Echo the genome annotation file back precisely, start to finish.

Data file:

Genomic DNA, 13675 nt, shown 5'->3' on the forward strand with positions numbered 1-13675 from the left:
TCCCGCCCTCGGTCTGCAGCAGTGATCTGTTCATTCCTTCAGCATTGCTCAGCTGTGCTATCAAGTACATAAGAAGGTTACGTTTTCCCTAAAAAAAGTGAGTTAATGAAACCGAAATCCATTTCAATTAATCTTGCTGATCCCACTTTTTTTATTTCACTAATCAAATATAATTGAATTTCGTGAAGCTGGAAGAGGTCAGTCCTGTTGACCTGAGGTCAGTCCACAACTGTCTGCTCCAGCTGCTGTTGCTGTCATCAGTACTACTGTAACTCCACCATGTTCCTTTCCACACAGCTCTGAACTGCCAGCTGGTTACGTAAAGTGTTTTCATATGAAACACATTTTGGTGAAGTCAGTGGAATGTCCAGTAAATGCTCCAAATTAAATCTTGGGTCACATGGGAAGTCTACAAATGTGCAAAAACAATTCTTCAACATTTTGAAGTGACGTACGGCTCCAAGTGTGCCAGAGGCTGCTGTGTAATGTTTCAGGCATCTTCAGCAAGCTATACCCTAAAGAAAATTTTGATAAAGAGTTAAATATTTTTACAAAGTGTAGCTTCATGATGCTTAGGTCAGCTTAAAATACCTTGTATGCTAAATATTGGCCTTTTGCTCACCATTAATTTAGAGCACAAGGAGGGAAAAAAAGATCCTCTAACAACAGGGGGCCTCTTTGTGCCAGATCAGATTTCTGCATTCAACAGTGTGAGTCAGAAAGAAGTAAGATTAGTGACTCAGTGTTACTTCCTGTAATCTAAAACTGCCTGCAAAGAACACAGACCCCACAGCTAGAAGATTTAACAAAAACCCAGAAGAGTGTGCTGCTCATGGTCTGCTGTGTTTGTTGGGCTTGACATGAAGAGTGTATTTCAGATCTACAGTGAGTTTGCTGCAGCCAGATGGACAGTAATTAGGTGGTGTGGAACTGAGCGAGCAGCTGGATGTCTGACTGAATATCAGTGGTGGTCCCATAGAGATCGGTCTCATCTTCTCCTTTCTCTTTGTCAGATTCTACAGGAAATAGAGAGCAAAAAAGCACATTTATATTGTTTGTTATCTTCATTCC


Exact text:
Genomic DNA, 13675 nt, shown 5'->3' on the forward strand with positions numbered 1-13675 from the left:
TCCCGCCCTCGGTCTGCAGCAGTGATCTGTTCATTCCTTCAGCATTGCTCAGCTGTGCTATCAAGTACATAAGAAGGTTACGTTTTCCCTAAAAAAAGTGAGTTAATGAAACCGAAATCCATTTCAATTAATCTTGCTGATCCCACTTTTTTTATTTCACTAATCAAATATAATTGAATTTCGTGAAGCTGGAAGAGGTCAGTCCTGTTGACCTGAGGTCAGTCCACAACTGTCTGCTCCAGCTGCTGTTGCTGTCATCAGTACTACTGTAACTCCACCATGTTCCTTTCCACACAGCTCTGAACTGCCAGCTGGTTACGTAAAGTGTTTTCATATGAAACACATTTTGGTGAAGTCAGTGGAATGTCCAGTAAATGCTCCAAATTAAATCTTGGGTCACATGGGAAGTCTACAAATGTGCAAAAACAATTCTTCAACATTTTGAAGTGACGTACGGCTCCAAGTGTGCCAGAGGCTGCTGTGTAATGTTTCAGGCATCTTCAGCAAGCTATACCCTAAAGAAAATTTTGATAAAGAGTTAAATATTTTTACAAAGTGTAGCTTCATGATGCTTAGGTCAGCTTAAAATACCTTGTATGCTAAATATTGGCCTTTTGCTCACCATTAATTTAGAGCACAAGGAGGGAAAAAAAGATCCTCTAACAACAGGGGGCCTCTTTGTGCCAGATCAGATTTCTGCATTCAACAGTGTGAGTCAGAAAGAAGTAAGATTAGTGACTCAGTGTTACTTCCTGTAATCTAAAACTGCCTGCAAAGAACACAGACCCCACAGCTAGAAGATTTAACAAAAACCCAGAAGAGTGTGCTGCTCATGGTCTGCTGTGTTTGTTGGGCTTGACATGAAGAGTGTATTTCAGATCTACAGTGAGTTTGCTGCAGCCAGATGGACAGTAATTAGGTGGTGTGGAACTGAGCGAGCAGCTGGATGTCTGACTGAATATCAGTGGTGGTCCCATAGAGATCGGTCTCATCTTCTCCTTTCTCTTTGTCAGATTCTACAGGAAATAGAGAGCAAAAAAGCACATTTATATTGTTTGTTATCTTCATTCC